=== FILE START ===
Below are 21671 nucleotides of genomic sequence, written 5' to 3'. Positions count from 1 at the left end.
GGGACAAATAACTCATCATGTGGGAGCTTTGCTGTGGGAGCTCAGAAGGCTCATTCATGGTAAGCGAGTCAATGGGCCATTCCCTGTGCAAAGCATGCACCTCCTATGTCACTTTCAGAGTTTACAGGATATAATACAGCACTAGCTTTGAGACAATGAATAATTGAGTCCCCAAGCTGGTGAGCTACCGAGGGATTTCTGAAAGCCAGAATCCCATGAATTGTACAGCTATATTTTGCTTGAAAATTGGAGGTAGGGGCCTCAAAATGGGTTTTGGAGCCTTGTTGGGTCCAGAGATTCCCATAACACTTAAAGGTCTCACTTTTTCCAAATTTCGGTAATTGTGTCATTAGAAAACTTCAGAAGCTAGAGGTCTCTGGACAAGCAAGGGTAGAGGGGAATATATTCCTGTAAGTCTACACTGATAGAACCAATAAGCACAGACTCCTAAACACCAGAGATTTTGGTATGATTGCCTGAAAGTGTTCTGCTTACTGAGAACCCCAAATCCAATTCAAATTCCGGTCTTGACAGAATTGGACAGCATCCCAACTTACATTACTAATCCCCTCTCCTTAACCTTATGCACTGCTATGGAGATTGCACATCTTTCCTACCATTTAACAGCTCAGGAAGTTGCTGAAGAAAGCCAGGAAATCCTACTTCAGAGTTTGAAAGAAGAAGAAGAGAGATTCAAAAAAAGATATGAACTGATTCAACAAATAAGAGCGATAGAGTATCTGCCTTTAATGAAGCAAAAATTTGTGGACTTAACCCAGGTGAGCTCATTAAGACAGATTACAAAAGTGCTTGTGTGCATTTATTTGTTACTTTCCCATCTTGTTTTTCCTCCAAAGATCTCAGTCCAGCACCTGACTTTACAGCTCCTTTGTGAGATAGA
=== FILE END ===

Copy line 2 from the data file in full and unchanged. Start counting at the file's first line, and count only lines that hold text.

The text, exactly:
GGGACAAATAACTCATCATGTGGGAGCTTTGCTGTGGGAGCTCAGAAGGCTCATTCATGGTAAGCGAGTCAATGGGCCATTCCCTGTGCAAAGCATGCACCTCCTATGTCACTTTCAGAGTTTACAGGATATAATACAGCACTAGCTTTGAGACAATGAATAATTGAGTCCCCAAGCTGGTGAGCTACCGAGGGATTTCTGAAAGCCAGAATCCCATGAATTGTACAGCTATATTTTGCTTGAAAATTGGAGGTAGGGGCCTCAAAATGGGTTTTGGAGCCTTGTTGGGTCCAGAGATTCCCATAACACTTAAAGGTCTCACTTTTTCCAAATTTCGGTAATTGTGTCATTAGAAAACTTCAGAAGCTAGAGGTCTCTGGACAAGCAAGGGTAGAGGGGAATATATTCCTGTAAGTCTACACTGATAGAACCAATAAGCACAGACTCCTAAACACCAGAGATTTTGGTATGATTGCCTGAAAGTGTTCTGCTTACTGAGAACCCCAAATCCAATTCAAATTCCGGTCTTGACAGAATTGGACAGCATCCCAACTTACATTACTAATCCCCTCTCCTTAACCTTATGCACTGCTATGGAGATTGCACATCTTTCCTACCATTTAACAGCTCAGGAAGTTGCTGAAGAAAGCCAGGAAATCCTACTTCAGAGTTTGAAAGAAGAAGAAGAGAGATTCAAAAAAAGATATGAACTGATTCAACAAATAAGAGCGATAGAGTATCTGCCTTTAATGAAGCAAAAATTTGTGGACTTAACCCAGGTGAGCTCATTAAGACAGATTACAAAAGTGCTTGTGTGCATTTATTTGTTACTTTCCCATCTTGTTTTTCCTCCAAAGATCTCAGTCCAGCACCTGACTTTACAGCTCCTTTGTGAGATAGA